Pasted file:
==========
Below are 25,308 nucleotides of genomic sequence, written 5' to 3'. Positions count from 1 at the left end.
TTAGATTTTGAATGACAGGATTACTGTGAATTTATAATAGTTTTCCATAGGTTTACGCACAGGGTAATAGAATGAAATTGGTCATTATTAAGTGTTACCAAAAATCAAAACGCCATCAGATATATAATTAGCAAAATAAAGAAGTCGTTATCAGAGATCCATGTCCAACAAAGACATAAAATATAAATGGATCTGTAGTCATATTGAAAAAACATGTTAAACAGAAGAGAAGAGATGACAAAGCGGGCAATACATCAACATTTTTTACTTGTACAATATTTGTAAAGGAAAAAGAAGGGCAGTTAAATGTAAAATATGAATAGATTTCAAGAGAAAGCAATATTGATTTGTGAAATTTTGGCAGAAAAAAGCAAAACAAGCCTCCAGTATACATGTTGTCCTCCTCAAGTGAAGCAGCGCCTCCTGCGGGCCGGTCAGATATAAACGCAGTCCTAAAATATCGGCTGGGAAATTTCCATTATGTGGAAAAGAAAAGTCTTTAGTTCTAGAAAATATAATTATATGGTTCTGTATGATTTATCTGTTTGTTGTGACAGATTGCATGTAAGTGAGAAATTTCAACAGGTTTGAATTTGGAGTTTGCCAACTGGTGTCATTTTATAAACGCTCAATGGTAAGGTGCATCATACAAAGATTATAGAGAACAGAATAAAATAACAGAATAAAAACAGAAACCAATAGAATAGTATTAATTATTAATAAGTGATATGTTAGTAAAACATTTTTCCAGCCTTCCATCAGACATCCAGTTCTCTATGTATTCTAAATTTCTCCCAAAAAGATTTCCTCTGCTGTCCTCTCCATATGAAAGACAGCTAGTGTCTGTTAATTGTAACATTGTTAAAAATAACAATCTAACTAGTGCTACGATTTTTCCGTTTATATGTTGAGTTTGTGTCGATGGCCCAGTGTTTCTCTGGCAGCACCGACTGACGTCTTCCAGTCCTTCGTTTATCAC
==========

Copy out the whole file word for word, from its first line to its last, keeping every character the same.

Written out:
Below are 25,308 nucleotides of genomic sequence, written 5' to 3'. Positions count from 1 at the left end.
TTAGATTTTGAATGACAGGATTACTGTGAATTTATAATAGTTTTCCATAGGTTTACGCACAGGGTAATAGAATGAAATTGGTCATTATTAAGTGTTACCAAAAATCAAAACGCCATCAGATATATAATTAGCAAAATAAAGAAGTCGTTATCAGAGATCCATGTCCAACAAAGACATAAAATATAAATGGATCTGTAGTCATATTGAAAAAACATGTTAAACAGAAGAGAAGAGATGACAAAGCGGGCAATACATCAACATTTTTTACTTGTACAATATTTGTAAAGGAAAAAGAAGGGCAGTTAAATGTAAAATATGAATAGATTTCAAGAGAAAGCAATATTGATTTGTGAAATTTTGGCAGAAAAAAGCAAAACAAGCCTCCAGTATACATGTTGTCCTCCTCAAGTGAAGCAGCGCCTCCTGCGGGCCGGTCAGATATAAACGCAGTCCTAAAATATCGGCTGGGAAATTTCCATTATGTGGAAAAGAAAAGTCTTTAGTTCTAGAAAATATAATTATATGGTTCTGTATGATTTATCTGTTTGTTGTGACAGATTGCATGTAAGTGAGAAATTTCAACAGGTTTGAATTTGGAGTTTGCCAACTGGTGTCATTTTATAAACGCTCAATGGTAAGGTGCATCATACAAAGATTATAGAGAACAGAATAAAATAACAGAATAAAAACAGAAACCAATAGAATAGTATTAATTATTAATAAGTGATATGTTAGTAAAACATTTTTCCAGCCTTCCATCAGACATCCAGTTCTCTATGTATTCTAAATTTCTCCCAAAAAGATTTCCTCTGCTGTCCTCTCCATATGAAAGACAGCTAGTGTCTGTTAATTGTAACATTGTTAAAAATAACAATCTAACTAGTGCTACGATTTTTCCGTTTATATGTTGAGTTTGTGTCGATGGCCCAGTGTTTCTCTGGCAGCACCGACTGACGTCTTCCAGTCCTTCGTTTATCAC